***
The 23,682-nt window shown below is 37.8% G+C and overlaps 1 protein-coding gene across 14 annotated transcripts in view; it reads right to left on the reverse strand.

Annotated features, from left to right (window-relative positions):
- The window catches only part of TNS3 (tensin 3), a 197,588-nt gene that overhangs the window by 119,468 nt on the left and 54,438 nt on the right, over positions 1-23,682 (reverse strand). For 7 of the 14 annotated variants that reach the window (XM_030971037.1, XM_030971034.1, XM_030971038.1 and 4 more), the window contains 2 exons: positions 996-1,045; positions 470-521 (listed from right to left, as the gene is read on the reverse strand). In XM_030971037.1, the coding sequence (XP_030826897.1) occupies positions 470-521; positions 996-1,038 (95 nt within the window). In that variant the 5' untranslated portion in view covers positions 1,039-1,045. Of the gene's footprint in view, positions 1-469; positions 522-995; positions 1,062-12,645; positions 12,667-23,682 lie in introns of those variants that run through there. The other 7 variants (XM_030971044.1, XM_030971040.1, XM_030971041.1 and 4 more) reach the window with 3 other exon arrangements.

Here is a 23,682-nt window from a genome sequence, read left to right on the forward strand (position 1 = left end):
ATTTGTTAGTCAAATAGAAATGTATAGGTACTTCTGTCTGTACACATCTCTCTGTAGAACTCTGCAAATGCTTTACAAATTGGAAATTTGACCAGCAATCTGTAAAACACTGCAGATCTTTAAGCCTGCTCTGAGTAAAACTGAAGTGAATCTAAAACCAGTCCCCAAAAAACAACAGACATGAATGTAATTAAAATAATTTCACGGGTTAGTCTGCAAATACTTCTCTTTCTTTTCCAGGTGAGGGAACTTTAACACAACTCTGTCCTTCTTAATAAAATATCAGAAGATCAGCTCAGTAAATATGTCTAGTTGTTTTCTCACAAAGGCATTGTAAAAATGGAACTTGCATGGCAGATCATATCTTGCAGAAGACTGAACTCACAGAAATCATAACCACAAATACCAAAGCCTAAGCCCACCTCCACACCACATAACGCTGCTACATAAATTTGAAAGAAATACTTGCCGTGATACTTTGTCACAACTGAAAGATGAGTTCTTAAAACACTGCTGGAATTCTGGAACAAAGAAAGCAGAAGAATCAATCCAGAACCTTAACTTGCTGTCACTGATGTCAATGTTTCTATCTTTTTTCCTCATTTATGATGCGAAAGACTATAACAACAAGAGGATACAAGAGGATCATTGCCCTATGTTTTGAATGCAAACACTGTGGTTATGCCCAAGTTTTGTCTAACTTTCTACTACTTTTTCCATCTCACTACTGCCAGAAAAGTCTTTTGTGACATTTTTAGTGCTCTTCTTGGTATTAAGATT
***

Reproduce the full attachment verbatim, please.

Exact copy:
The 23,682-nt window shown below is 37.8% G+C and overlaps 1 protein-coding gene across 14 annotated transcripts in view; it reads right to left on the reverse strand.

Annotated features, from left to right (window-relative positions):
- The window catches only part of TNS3 (tensin 3), a 197,588-nt gene that overhangs the window by 119,468 nt on the left and 54,438 nt on the right, over positions 1-23,682 (reverse strand). For 7 of the 14 annotated variants that reach the window (XM_030971037.1, XM_030971034.1, XM_030971038.1 and 4 more), the window contains 2 exons: positions 996-1,045; positions 470-521 (listed from right to left, as the gene is read on the reverse strand). In XM_030971037.1, the coding sequence (XP_030826897.1) occupies positions 470-521; positions 996-1,038 (95 nt within the window). In that variant the 5' untranslated portion in view covers positions 1,039-1,045. Of the gene's footprint in view, positions 1-469; positions 522-995; positions 1,062-12,645; positions 12,667-23,682 lie in introns of those variants that run through there. The other 7 variants (XM_030971044.1, XM_030971040.1, XM_030971041.1 and 4 more) reach the window with 3 other exon arrangements.

Here is a 23,682-nt window from a genome sequence, read left to right on the forward strand (position 1 = left end):
ATTTGTTAGTCAAATAGAAATGTATAGGTACTTCTGTCTGTACACATCTCTCTGTAGAACTCTGCAAATGCTTTACAAATTGGAAATTTGACCAGCAATCTGTAAAACACTGCAGATCTTTAAGCCTGCTCTGAGTAAAACTGAAGTGAATCTAAAACCAGTCCCCAAAAAACAACAGACATGAATGTAATTAAAATAATTTCACGGGTTAGTCTGCAAATACTTCTCTTTCTTTTCCAGGTGAGGGAACTTTAACACAACTCTGTCCTTCTTAATAAAATATCAGAAGATCAGCTCAGTAAATATGTCTAGTTGTTTTCTCACAAAGGCATTGTAAAAATGGAACTTGCATGGCAGATCATATCTTGCAGAAGACTGAACTCACAGAAATCATAACCACAAATACCAAAGCCTAAGCCCACCTCCACACCACATAACGCTGCTACATAAATTTGAAAGAAATACTTGCCGTGATACTTTGTCACAACTGAAAGATGAGTTCTTAAAACACTGCTGGAATTCTGGAACAAAGAAAGCAGAAGAATCAATCCAGAACCTTAACTTGCTGTCACTGATGTCAATGTTTCTATCTTTTTTCCTCATTTATGATGCGAAAGACTATAACAACAAGAGGATACAAGAGGATCATTGCCCTATGTTTTGAATGCAAACACTGTGGTTATGCCCAAGTTTTGTCTAACTTTCTACTACTTTTTCCATCTCACTACTGCCAGAAAAGTCTTTTGTGACATTTTTAGTGCTCTTCTTGGTATTAAGATT